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OPINION

Updated February 19th, 2024 at 12:39 IST

Nickel aid is too little, too late

The price of silvery-white metal that goes into electric-vehicle batteries almost halved over the past year

Antony Currie
Antony Currie
The death toll rises to 18 in a furnace explosion at a Chinese-owned nickel plant in Indonesia.
Meanwhile, inflation, wage increases and other issues have pushed Australian miners' | Image:AP
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Bailing. The recent nickel rout is exposing the paucity of smart long-term planning by Western miners and governments alike. That's especially apparent in Australia, where Canberra and a state government are offering taxpayer incentives to try to help the industry. But it's too little, too late. 

Granted, miners have not had it easy. The price of the silvery-white metal that goes into electric-vehicle batteries almost halved over the past year, in part due to nickel-heavyweight Indonesia using a new production process allowing it to increase supply.

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Meanwhile, inflation, wage increases and other issues have pushed Australian miners' production expenses up 49% since 2019 to some $17,000 a tonne, according to a report Mandala Partners prepared for The Chamber of Minerals and Energy of Western Australia. That's more than $700 a tonne above where the metal currently trades and 28% higher than costs at the Morowali mine in Indonesia owned by China's Tsingshan Holding, the consulting firm reckons.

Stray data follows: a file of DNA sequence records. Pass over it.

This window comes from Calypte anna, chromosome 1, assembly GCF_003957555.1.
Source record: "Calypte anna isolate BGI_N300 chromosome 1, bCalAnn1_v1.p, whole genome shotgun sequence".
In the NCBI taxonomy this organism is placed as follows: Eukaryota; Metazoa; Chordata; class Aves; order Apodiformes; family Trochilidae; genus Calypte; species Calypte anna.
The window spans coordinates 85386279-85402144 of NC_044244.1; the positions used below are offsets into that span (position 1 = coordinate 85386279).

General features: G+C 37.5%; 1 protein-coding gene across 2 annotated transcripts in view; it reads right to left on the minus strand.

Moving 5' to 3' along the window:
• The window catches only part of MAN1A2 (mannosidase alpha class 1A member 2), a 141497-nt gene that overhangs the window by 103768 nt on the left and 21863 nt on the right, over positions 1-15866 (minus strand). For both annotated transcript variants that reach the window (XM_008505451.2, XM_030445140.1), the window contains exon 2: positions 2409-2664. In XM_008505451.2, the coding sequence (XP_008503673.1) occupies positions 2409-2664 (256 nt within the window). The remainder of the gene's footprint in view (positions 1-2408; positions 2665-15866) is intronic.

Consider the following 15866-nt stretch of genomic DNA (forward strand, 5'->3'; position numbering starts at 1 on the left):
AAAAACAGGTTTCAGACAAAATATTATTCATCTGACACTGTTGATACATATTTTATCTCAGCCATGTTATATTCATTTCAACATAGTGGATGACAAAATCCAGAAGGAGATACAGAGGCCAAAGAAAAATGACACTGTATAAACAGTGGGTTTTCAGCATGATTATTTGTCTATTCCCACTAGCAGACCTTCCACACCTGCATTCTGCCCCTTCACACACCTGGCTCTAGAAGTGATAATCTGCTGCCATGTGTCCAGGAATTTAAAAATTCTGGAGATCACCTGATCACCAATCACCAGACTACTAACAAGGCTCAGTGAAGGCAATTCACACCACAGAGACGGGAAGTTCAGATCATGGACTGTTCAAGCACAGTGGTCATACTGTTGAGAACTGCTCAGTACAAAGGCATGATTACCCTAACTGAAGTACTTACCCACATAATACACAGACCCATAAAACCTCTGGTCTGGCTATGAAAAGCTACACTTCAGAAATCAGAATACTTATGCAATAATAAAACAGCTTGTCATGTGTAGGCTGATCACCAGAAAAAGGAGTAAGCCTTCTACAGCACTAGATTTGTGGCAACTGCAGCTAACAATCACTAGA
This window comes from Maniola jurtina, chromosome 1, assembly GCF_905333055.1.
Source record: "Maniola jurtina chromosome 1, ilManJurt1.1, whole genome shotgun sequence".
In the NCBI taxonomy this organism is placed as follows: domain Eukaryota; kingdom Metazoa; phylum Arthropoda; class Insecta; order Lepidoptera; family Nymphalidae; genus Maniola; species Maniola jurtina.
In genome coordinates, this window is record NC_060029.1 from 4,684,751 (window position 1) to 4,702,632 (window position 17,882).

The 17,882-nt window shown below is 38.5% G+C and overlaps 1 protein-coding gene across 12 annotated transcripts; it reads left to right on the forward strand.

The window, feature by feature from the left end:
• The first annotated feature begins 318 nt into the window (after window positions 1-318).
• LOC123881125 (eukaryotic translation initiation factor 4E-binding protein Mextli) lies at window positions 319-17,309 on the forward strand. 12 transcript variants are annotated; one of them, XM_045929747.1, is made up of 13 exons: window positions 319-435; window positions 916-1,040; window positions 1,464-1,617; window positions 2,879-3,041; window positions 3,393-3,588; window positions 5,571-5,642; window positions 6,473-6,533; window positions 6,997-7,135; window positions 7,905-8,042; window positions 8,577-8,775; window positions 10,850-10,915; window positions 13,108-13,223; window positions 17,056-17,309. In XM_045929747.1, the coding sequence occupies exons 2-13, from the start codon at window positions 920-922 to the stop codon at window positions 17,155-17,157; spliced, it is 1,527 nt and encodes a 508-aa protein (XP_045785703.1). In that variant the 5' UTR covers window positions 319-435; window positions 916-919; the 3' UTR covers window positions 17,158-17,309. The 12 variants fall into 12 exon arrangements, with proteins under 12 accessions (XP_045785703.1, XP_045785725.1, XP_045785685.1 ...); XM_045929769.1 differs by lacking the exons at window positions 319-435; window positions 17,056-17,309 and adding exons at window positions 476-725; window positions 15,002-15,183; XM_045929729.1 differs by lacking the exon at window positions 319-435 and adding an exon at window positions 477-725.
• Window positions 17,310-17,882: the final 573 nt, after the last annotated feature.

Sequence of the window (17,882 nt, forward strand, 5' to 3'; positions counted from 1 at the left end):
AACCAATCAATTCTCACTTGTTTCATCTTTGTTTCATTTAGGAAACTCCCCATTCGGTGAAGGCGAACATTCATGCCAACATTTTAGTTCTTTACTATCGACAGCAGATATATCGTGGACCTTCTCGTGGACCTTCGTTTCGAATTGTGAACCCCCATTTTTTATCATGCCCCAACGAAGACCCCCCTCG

A flurry of aid won't do much to close the gap. Western Australia, for example, on Saturday said it would halve the 2.5% royalty it collects whenever the average price in a quarter is below $20,000 a tonne. At the current level, that would save miners just $200 a tonne. And they would eventually have to pay it back over 24 months.

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The federal government on Friday added nickel to its critical minerals list, which gives the industry access to an A$4 billion ($2.62 billion) pool of funding and grants. Along with a production tax credit under consideration, that could make companies like Andrew Forrest-backed Wyloo, IGO and First Quantum consider at some point building facilities to process more of the metal onshore, and thus capture more of the economics. But it's unlikely to prompt them or their competitors to reverse decisions in recent months to mothball projects.

Ultimately, there was little official planning for investment or for volatility when the price was far higher. Successive governments missed a trick to act earlier. Only Indonesia has more nickel reserves than Australia, yet the latter's production has dropped 35% in the decade since Jakarta first floated plans to develop its domestic industry. The archipelago's output has since jumped tenfold. It's a reminder not leave strategy too much at the mercy of the market.

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Published February 19th, 2024 at 12:39 IST

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